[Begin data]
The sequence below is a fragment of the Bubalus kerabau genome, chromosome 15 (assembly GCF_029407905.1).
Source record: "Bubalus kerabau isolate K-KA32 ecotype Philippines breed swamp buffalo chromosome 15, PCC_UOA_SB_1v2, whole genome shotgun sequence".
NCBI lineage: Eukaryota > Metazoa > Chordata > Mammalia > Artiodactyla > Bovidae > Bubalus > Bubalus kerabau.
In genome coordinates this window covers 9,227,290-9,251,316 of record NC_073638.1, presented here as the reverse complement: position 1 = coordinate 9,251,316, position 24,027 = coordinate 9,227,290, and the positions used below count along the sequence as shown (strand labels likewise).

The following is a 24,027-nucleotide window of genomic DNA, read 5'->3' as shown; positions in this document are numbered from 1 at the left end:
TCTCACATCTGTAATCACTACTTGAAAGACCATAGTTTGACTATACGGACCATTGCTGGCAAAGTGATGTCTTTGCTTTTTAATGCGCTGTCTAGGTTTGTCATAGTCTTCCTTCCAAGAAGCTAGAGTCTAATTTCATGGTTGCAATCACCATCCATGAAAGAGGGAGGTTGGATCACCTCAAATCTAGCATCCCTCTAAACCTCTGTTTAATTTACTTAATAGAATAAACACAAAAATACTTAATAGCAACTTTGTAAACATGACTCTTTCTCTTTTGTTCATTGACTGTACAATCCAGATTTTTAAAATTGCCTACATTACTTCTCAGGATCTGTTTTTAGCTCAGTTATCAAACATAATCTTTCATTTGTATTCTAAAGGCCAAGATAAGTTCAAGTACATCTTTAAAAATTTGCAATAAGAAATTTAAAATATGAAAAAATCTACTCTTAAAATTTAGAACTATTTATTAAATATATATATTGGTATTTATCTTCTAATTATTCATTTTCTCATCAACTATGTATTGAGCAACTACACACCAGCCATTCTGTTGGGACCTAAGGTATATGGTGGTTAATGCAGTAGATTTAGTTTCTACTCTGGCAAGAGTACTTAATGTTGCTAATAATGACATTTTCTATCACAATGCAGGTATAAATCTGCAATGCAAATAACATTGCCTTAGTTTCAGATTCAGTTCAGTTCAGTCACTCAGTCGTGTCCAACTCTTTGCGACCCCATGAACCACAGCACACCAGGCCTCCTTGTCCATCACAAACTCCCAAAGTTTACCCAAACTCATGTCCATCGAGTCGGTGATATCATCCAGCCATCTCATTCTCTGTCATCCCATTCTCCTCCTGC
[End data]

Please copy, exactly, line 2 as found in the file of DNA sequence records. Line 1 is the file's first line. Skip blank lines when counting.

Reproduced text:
Source record: "Bubalus kerabau isolate K-KA32 ecotype Philippines breed swamp buffalo chromosome 15, PCC_UOA_SB_1v2, whole genome shotgun sequence".